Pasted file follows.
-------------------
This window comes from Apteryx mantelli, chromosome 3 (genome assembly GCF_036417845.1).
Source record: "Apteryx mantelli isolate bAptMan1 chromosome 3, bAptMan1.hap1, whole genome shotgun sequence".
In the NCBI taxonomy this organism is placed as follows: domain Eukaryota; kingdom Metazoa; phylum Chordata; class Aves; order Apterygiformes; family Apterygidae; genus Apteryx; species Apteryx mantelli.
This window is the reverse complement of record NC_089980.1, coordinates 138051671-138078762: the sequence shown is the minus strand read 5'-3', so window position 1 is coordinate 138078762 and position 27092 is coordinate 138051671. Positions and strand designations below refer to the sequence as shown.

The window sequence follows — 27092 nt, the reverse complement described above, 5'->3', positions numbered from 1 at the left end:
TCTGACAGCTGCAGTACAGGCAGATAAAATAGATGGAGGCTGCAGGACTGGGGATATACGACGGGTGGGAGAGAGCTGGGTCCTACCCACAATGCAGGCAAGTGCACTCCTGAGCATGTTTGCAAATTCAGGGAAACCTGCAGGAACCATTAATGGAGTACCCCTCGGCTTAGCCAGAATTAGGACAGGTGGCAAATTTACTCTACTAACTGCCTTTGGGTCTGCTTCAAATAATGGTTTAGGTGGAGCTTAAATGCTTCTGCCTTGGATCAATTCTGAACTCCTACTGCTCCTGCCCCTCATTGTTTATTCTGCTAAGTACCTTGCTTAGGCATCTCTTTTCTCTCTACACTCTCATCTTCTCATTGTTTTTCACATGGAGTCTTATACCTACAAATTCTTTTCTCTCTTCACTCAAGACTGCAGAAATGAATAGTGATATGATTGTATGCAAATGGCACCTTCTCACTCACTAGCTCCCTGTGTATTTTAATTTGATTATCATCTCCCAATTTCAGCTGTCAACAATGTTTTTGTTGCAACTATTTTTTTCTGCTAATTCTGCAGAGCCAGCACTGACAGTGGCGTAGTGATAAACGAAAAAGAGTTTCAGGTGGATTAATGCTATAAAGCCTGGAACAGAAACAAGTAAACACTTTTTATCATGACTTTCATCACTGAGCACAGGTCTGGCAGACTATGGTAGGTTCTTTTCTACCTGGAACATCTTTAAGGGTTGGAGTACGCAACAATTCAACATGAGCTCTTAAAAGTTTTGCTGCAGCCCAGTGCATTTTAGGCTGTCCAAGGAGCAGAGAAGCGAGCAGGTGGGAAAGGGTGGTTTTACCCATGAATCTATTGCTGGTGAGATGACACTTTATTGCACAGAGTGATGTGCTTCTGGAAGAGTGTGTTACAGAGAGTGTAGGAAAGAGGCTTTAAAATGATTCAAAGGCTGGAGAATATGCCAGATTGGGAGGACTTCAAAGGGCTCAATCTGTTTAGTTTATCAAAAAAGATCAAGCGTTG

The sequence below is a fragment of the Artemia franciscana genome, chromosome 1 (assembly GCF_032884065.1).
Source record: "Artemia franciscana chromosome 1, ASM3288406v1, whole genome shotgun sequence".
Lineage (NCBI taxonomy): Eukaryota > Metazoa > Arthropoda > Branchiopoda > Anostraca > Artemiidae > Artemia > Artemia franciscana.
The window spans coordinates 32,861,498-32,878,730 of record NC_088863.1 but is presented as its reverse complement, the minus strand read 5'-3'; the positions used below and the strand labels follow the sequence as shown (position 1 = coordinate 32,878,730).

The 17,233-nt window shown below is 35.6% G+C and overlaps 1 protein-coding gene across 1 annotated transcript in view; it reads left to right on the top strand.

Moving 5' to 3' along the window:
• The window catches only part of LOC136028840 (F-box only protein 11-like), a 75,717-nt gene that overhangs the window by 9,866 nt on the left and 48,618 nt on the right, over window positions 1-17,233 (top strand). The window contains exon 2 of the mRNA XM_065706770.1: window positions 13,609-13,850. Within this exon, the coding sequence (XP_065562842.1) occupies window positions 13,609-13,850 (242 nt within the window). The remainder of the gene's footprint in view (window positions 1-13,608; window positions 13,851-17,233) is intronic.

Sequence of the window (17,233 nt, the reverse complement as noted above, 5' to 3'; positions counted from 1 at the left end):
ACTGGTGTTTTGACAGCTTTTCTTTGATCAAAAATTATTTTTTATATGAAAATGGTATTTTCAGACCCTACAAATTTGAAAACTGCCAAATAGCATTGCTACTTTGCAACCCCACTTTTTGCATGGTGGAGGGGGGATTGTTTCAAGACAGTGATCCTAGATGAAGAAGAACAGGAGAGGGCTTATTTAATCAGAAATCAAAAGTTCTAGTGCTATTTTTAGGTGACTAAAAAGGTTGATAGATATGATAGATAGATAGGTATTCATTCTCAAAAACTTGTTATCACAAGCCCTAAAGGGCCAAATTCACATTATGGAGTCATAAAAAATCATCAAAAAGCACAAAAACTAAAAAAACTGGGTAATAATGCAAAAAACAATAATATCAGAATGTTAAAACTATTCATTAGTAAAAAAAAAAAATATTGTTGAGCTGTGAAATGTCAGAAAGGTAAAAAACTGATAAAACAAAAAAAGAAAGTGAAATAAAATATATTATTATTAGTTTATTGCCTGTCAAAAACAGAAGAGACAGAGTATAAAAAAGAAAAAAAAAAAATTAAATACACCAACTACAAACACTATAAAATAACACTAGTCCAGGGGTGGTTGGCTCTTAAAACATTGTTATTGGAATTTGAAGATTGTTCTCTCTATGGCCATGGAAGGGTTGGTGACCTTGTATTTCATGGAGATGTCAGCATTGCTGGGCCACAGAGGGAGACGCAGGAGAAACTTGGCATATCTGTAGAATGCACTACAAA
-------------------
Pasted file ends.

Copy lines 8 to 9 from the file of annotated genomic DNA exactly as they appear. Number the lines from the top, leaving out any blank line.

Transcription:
Source record: "Artemia franciscana chromosome 1, ASM3288406v1, whole genome shotgun sequence".
Lineage (NCBI taxonomy): Eukaryota > Metazoa > Arthropoda > Branchiopoda > Anostraca > Artemiidae > Artemia > Artemia franciscana.